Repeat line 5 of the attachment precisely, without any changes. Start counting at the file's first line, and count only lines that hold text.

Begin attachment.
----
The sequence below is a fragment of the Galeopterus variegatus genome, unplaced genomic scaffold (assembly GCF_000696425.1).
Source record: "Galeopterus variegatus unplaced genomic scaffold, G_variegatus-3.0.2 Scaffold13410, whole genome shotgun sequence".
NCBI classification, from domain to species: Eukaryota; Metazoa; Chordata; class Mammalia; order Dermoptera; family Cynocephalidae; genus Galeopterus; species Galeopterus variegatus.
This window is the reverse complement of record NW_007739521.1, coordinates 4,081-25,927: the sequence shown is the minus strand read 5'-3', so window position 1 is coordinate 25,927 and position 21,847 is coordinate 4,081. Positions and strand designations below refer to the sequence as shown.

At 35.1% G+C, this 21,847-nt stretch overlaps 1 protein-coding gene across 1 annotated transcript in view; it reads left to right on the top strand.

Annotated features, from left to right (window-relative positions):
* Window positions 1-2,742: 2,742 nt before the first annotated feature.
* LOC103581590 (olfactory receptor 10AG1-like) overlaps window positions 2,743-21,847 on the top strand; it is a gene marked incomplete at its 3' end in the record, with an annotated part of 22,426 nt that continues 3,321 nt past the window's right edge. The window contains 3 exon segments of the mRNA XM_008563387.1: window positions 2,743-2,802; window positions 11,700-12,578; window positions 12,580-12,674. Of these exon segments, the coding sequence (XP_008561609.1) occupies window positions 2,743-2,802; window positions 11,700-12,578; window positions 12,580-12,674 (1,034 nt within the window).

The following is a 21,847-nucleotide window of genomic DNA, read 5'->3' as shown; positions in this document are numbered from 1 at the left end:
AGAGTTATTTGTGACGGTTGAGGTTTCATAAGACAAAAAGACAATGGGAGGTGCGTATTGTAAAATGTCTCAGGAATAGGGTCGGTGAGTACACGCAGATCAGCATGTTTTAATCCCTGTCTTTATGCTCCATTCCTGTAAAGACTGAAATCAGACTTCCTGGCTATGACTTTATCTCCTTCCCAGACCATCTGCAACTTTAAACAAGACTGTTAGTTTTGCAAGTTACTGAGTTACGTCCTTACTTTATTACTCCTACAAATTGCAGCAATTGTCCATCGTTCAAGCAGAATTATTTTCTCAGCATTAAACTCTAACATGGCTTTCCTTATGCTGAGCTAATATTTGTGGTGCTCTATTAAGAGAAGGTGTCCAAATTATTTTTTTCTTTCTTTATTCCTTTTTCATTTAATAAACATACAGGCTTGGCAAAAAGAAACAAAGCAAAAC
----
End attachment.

At 35.1% G+C, this 21,847-nt stretch overlaps 1 protein-coding gene across 1 annotated transcript in view; it reads left to right on the top strand.